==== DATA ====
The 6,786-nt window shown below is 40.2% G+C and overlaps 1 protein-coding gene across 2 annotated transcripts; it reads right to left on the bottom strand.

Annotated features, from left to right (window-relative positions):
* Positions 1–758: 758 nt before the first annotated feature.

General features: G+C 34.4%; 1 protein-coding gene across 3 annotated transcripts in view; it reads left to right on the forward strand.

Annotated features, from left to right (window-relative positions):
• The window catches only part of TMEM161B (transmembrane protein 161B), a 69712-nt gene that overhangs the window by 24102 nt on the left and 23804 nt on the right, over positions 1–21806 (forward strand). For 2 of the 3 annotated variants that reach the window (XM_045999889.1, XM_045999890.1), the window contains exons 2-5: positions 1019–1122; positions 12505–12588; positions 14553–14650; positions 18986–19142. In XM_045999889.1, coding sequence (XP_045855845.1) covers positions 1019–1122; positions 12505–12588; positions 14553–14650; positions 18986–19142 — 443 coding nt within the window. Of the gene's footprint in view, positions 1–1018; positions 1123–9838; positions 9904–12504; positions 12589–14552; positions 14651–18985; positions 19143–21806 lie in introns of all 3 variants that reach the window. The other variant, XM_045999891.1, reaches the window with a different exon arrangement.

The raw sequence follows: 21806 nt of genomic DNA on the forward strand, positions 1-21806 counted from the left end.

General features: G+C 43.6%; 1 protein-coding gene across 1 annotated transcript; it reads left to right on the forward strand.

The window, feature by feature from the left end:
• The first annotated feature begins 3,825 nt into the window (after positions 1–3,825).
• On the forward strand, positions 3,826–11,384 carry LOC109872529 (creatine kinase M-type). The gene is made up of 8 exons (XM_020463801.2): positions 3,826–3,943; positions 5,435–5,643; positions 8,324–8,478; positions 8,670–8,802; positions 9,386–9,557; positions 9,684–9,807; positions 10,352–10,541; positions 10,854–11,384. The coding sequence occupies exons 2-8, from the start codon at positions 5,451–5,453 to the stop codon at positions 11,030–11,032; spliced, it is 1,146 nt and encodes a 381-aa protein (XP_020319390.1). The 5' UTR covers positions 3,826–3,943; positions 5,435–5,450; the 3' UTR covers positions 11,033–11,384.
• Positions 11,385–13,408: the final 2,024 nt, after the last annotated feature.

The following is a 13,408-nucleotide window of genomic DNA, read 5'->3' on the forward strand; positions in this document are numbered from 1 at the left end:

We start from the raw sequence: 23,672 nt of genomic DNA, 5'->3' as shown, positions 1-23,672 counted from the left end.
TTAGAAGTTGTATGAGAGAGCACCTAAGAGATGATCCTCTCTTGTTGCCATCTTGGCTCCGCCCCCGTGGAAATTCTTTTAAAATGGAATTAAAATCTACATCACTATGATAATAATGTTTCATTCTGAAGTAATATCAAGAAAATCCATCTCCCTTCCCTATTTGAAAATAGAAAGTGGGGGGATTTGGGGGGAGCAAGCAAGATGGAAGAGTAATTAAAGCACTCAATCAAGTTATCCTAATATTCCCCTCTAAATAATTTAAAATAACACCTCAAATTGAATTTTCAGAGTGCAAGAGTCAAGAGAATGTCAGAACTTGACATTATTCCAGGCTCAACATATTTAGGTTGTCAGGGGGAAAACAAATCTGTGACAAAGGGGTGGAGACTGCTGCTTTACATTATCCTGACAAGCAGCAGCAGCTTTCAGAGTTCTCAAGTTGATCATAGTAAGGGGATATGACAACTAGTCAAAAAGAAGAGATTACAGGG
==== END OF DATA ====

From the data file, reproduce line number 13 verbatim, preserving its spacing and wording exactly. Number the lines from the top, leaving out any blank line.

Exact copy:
The following is a 13,408-nucleotide window of genomic DNA, read 5'->3' on the forward strand; positions in this document are numbered from 1 at the left end: